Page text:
ECLIPSE IDE Tutorial - Experimenting with JAVA Expressions and Statements with Snapshot
JAVA Primitive Data Types
Before experimenting with expressions, it might be a good idea to see what the primitive (basic) data types exist in the JAVA language.
The first thing to note that JAVA is a static typed language, that is a variable must first be declared before it is used.
For example, an integer is one of the basic JAVA data types. Suppose we want to have a class field for the year a person is born. We first must have a statement,
defined before we can use it in a program. This statement is known as a declaration.
It is permissible to have the statement also perform an assignment, so
is a legal statement. Also, multiple variables can be combined on a single statement.
The primitive types in the JAVA language are:
- byte - is an 8-bit signed two's complement integer. It value range is -128 (minimum) and to 127 (maximum). The byte is an historic artifact in that at one time computers had a word length of 8-bits. Its use is rather infrequent today but can be used in applications which have a large number of occurrences with a limited range of values. Example assignment; variableByte = 0;
- word - is a 16-bit signed two's complement integer. It value range is -32,768 (minimum) to 32,768 (maximum). Example assignment: variableWord = 0;
- int - is a 32-bit signed two's complement integer. It value range is -231 (minimum) and to 231 (maximum).In Java SE 8 and later, int can be used to represent an unsigned 32-bit integer, its value range is 0 (minimum) and 232-1 (maximum). Example assignment: variableInt = 0;
- long - is a 64-bit two's complement integer. Its value range is -263 (minimum) to 263-1 (maximum). In Java SE 8 and later, you can use the long data type to represent an unsigned 64-bit long, with a value range of 0 (minimum) to 264-1 (maximum). Example assignment: variableLong = 0L;
- float: - is a single-precision 32-bit IEEE 754 floating point value. It should never be used where precise values are required. Example assignment: variableFloat = 0.0f;
- double - is a double-precision 64-bit IEEE 754 floating point value. For decimal values this is generally the default choice. Example assignment: variableDouble = 0.0d;
- boolean - has a value of true or false. This type is generally used for conditions which are either true or false. It's size is not predefined. Example assignment: variableBoolean = false;
- char - is a 16-bit Unicode character whose values range from 0 ( \u0000) through 65,535 (\uffff) inclusive. Example assignment: variableChar = 'A';
If a field is declared but not initialized for numeric field, 0 is generally stored. For character variables an uninitialized field is null and Boolean fields are false. Local variables are treated differently, in that the compiler never assigns a value to an uninitialized variable.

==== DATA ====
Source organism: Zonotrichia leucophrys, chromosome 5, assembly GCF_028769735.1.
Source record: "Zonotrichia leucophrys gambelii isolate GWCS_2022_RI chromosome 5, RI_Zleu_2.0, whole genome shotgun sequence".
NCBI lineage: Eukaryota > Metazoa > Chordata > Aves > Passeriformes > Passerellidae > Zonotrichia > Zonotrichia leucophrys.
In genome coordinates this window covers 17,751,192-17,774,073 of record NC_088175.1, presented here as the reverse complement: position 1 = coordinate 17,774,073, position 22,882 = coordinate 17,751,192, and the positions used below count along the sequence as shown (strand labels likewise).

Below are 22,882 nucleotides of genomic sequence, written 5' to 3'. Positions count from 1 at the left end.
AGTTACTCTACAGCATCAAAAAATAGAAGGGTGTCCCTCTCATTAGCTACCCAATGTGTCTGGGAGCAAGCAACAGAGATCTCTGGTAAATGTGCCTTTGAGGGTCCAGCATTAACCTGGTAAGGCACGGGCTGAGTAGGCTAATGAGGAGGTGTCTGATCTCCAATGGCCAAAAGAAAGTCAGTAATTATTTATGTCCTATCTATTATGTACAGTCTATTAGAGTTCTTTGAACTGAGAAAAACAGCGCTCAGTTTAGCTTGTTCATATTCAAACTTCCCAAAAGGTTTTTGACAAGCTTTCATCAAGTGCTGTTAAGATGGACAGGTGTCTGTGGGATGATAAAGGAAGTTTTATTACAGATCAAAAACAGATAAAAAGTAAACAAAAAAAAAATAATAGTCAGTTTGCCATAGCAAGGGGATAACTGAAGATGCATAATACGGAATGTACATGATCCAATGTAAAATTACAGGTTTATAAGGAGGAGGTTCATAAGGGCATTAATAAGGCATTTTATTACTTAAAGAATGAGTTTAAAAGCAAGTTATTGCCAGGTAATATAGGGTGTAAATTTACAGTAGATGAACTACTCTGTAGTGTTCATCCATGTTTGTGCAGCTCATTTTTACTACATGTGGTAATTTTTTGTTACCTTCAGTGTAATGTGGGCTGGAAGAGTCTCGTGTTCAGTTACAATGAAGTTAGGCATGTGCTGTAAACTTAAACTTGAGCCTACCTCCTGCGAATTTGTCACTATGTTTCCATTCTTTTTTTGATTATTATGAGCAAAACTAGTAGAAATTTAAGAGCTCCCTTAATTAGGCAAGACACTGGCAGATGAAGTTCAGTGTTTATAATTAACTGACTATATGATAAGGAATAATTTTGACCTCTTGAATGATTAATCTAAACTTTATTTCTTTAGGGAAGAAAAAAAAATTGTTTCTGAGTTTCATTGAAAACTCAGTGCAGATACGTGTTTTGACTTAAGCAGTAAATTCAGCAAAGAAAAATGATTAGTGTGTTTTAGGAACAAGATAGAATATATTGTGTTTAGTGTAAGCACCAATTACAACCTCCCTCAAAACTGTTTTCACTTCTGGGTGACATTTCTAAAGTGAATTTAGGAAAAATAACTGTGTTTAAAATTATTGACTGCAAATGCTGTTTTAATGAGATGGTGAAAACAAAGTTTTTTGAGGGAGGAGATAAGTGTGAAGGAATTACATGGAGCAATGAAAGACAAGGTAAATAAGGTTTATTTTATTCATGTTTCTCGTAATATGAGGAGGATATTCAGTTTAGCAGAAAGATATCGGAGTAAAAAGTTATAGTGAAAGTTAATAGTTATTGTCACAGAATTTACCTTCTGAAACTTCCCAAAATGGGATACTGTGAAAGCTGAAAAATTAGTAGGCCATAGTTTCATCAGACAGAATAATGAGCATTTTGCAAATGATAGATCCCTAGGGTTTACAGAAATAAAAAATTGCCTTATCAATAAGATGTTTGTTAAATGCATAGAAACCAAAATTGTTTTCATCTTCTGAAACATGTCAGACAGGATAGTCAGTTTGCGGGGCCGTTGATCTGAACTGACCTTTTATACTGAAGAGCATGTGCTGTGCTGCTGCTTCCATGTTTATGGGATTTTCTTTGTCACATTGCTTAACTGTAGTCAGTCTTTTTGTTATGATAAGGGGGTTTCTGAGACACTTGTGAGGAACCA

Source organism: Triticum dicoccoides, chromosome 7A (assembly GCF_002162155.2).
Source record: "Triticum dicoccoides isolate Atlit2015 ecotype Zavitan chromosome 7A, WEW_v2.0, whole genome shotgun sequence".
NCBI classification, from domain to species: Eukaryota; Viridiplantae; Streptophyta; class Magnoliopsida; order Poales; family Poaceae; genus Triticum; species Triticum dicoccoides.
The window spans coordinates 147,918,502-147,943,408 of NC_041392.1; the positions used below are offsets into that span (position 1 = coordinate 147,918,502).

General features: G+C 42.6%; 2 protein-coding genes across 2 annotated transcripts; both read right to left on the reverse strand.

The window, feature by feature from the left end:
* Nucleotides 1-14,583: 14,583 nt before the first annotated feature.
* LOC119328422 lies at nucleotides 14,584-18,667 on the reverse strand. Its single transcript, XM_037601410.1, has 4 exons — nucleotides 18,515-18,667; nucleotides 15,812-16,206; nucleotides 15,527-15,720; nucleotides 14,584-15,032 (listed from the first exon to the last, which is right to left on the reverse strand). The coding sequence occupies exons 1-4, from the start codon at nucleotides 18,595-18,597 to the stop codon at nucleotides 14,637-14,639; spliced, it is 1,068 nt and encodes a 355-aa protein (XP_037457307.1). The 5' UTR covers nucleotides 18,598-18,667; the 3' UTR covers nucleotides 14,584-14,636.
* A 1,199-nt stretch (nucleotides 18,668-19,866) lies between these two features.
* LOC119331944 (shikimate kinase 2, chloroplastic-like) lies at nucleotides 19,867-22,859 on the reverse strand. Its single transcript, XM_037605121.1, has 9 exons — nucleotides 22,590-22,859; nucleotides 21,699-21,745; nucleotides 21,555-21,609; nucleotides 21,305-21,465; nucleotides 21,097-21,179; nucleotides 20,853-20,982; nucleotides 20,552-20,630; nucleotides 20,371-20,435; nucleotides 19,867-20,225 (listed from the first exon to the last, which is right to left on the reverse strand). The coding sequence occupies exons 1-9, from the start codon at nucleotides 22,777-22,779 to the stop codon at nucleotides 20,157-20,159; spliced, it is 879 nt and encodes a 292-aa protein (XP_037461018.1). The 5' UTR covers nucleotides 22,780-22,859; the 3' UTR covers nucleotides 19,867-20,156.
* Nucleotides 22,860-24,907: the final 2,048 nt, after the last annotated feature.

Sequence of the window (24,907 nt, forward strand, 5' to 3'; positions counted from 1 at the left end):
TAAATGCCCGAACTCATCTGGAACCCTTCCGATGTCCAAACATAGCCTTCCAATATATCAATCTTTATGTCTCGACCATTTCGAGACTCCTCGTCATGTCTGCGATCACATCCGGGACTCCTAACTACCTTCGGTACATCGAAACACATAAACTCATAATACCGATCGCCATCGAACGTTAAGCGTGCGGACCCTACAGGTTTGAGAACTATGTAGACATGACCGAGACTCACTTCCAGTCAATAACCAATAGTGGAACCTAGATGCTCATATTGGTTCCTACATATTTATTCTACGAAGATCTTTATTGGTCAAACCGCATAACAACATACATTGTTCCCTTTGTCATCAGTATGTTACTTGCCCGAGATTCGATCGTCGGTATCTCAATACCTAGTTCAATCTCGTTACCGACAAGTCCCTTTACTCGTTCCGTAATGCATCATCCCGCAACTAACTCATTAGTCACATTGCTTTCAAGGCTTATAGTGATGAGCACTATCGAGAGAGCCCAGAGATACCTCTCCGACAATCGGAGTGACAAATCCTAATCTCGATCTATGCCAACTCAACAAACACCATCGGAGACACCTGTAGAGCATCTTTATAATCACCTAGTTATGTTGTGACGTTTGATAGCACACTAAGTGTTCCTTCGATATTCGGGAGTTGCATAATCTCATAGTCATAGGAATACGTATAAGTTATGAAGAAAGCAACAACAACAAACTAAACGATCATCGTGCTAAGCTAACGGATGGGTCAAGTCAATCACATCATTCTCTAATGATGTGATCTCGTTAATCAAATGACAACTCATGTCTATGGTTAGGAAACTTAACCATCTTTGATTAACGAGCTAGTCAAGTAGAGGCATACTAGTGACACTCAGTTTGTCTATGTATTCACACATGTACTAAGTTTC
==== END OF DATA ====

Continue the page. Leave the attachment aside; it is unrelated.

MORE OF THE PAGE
With that out of the way, let's look at how ECLIPSE can help you test code snippets by utilizing the scrapbook page feature.
Setting Up A Scrapbook Page
A scrapbook page is an ideal way of testing out an unfamiliar expression or statement. It's kind of like using a scratch pad to jot down an idea. To create a scrapbook page, you start at New on the tool bar then select other. At the other menu you select Java Run/Debug and click on scrapbookpage. You choose a parent folder (which is important if you will be working on testing expressions for this project on multiple occasions. You enter a name to identify the scrapbook page. Choosing a good name is important, it will help jog your memory as to what types of statements you were working with. The following screenshots should serve as guideposts to get there.
Steps to Open a Scrapbook Page
Entering and Evaluating Expressions and Statements
An important point to note is you must highlight the line or lines you wish to inspect or execute. If you don't ECLISPE will be unaware of what expression or statements you wish to inspect or run.
The following three snapshots illustrate inspecting or running three code snippets.
In the first you are merely evaluating a simple mathematical expression. Namely, multiplying 3700 by 5. When the chosen text is merely an expression. To see the result of the expression you can either Choose Run followed by Inspect or click on the magnifying glass icon.
The second screenshot is a a multi-line example. Test snippets can be as involved as you have a need for them to be. Again, to evaluate you must highlight all of the lines in the snippet, then either click on the magnifying glass or choose run followed by inspect.
The third example illustrates having a JAVA statement as the code snippet. In this case you Choose run followed by execute. We will revisit the scrapbook in future to illustrate examples which involve methods from multiple packages.